The exhibition Sex at Castello di Rivoli also focuses on a selected core of historical masterpieces from Italian collections that will be set up in dialog with the works of Imhof, contributing to deepen some of the themes underlying the artist’s work. Among the works on display are the painting Narciso (Narcissus), 1597-1599, by Caravaggio from the Gallerie Nazionali di Arte Antica, which invites a contemporary reflection on the question of identity and on the image today increasingly characterized by an exhibitionistic desire for one’s own image through digital technology. Other works on display include the San Lorenzo (St Lawrence), c. 1640-1649, by Jusepe de Ribera (Cerruti Collection) and Scena Allegorica (Allegorical Scene), c. 1521-1522, by the Mannerist painter Dosso Dossi (Fondazione Giorgio Cini, Venice). The works La Maddalena penitente (The Penitent Magdalene), c. 1645, by the Baroque painter Andrea Vaccaro and Sansone e Dalila (Samson and Delilah), c. 1630-1638, by Artemisia Gentileschi courtesy of the Gallerie d’Italia, Naples, are also on display.

Since 2012, Imhof has been working with a core group of collaborators, whose diverse backgrounds contribute to the final shape of the performance of the artist. In the case of the Sex performance, currently scheduled for 20 and 21 March 2021, a fundamental contribution to the conceptual and aesthetic development is given by Eliza Douglas. Together with Imhof, Douglas and Billy Bultheel have composed an original score that combines classical music with multiple references ranging from punk music, to electronic, to grunge, within which time seems to flow according to a logic independent of external events. On the occasion of the exhibition in Rivoli, this soundtrack was extended and further reworked.

The exhibition Sex will be accompanied by a bilingual (English/Italian) scholarly catalog co-published by Castello di Rivoli Museo d’Arte Contemporanea with Skira, Milan, in collaboration with Tate Modern, London, and Art Institute of Chicago, Chicago. The catalog will include new essays by Carolyn Christov-Bakargiev, Marcella Beccaria, Catherine Wood, Hendrik Folkerts, and Flaminia Gennari Santori, with a rich selection of images related to the project in London, Chicago and Rivoli. It will also include accurate bio-bibliographical information, collecting for the first time unpublished materials relating to the artist’s performative projects and also retracing the entire history of the exhibition through a selection of anthological texts.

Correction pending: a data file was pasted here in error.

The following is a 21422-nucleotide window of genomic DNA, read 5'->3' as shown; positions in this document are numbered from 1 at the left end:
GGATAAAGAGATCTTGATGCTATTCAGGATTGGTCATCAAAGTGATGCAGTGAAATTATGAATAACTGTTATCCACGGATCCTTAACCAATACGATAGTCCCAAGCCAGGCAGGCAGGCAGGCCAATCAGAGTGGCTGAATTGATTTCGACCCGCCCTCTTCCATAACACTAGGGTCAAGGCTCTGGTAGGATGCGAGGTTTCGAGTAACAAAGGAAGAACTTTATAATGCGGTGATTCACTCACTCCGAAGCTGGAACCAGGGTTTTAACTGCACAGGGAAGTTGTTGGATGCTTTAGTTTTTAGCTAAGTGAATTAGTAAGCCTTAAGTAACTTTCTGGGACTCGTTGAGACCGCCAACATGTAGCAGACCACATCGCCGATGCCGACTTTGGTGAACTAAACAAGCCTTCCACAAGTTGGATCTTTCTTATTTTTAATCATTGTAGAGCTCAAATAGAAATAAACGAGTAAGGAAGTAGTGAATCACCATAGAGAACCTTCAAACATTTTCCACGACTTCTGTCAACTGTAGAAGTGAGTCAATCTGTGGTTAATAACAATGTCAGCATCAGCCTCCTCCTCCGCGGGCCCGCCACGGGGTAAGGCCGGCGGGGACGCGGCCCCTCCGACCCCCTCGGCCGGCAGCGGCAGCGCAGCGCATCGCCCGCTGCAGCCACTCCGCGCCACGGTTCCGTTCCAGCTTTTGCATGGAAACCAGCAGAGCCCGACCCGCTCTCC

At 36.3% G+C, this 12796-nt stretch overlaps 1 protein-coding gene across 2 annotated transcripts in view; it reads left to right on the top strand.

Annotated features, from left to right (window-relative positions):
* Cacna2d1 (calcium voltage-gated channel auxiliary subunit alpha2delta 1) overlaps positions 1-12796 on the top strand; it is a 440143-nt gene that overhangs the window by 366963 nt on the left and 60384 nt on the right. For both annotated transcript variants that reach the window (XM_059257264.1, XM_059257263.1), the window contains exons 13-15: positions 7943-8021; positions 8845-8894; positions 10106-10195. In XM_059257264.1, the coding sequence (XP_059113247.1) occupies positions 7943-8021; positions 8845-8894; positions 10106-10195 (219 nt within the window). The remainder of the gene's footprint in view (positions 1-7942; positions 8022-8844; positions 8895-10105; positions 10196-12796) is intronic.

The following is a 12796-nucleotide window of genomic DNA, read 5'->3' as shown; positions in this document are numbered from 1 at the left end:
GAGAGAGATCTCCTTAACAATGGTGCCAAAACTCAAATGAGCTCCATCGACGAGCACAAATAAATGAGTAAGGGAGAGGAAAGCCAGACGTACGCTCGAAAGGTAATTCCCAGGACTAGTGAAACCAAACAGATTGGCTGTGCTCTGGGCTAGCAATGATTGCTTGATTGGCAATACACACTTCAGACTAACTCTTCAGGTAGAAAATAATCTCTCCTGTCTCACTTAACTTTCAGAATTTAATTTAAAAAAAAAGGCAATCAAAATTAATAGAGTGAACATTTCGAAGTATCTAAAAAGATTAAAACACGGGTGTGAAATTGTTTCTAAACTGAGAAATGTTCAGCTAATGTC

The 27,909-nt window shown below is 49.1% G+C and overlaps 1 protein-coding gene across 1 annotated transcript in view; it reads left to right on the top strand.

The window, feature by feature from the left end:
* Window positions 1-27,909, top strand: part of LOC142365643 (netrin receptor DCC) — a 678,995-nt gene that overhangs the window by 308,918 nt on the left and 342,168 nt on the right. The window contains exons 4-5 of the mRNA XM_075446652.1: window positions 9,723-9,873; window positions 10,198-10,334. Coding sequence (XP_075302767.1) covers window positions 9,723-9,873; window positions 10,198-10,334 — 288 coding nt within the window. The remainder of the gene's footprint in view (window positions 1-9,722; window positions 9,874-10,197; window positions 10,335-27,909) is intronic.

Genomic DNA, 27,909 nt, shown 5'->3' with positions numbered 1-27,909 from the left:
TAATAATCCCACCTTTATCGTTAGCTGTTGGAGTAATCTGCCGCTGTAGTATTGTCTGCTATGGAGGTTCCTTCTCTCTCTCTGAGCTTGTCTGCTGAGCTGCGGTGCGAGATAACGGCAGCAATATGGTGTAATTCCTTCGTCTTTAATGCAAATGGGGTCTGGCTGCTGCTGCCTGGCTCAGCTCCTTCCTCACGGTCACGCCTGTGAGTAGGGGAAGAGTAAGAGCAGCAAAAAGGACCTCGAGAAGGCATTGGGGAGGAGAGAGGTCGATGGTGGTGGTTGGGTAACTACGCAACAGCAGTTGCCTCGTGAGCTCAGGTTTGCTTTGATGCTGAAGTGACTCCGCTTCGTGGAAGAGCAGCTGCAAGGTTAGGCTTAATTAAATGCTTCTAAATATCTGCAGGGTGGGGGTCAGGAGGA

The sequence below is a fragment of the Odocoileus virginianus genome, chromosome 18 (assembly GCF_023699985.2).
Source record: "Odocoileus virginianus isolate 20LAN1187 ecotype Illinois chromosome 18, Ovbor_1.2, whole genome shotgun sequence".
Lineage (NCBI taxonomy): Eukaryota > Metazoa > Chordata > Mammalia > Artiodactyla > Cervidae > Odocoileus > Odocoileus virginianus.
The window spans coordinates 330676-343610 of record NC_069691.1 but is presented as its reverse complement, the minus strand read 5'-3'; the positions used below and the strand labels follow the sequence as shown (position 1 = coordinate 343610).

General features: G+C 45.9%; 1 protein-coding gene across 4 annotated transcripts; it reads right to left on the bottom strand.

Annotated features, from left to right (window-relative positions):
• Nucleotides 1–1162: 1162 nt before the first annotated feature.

This exhibition is made possible thanks to the contribution of the Regione Piemonte


Under the patronage of

In collaboration with

Thanks to Marco Rossi, Benefactor of Castello di Rivoli Museo d’Arte Contemporanea for his support to the exhibition.


Anne Imhof (Gießen, Germany, 1978) lives and works in Berlin and New York. Since 2012, her paintings, sculptures and her performances have been exhibited internationally. Monographic exhibitions have been dedicated to her at Tate Modern, London (2019), Art Institute of Chicago, Chicago (2019), German pavilion at the 57. Esposizione Internazionale d’Arte – Biennale di Venezia (2017), Hamburger Bahnhof, Berlin (2016), Kunsthalle Basel, Basel (2016), MoMA PS1, New York (2015), Carré d’Art – Musée d’Art Contemporain de Nîmes, Nîmes (2014) and Portikus, Frankfurt (2013). In addition, the artist participated in numerous group exhibitions at Tai Kwun, Hong Kong (2019), Biennale de Montréal, Montréal (2016), Palais de Tokyo, Paris (2015), Centre Pompidou, Paris (2015) and Museum für Moderne Kunst, Frankfurt (2014). The artist represented Germany at the 2017 Venice Biennale, on the occasion of which she received the Golden Lion for the best National Participation. She also won the Absolut Art Award (2017) and the Preis der Nationalgalerie (2015). Imhof has been guest professor and artist-in-residence at the Akademie der Bildenden Künste, Munich (2015) and visiting artist at Städelschule, Frankfurt, Yale University, New Haven, and ArtCenter College of Design, Pasadena, among others. She composed the music for her works Angst (2016), Faust (2017) and Sex (2019) together with Franziska Aigner, Billy Bultheel and Eliza Douglas. In 2016, Galerie Buchholz released her first single Brand New Gods. In 2019 her first album, Faust, was released, produced by PAN. The new album, Sex, is in the process of being released.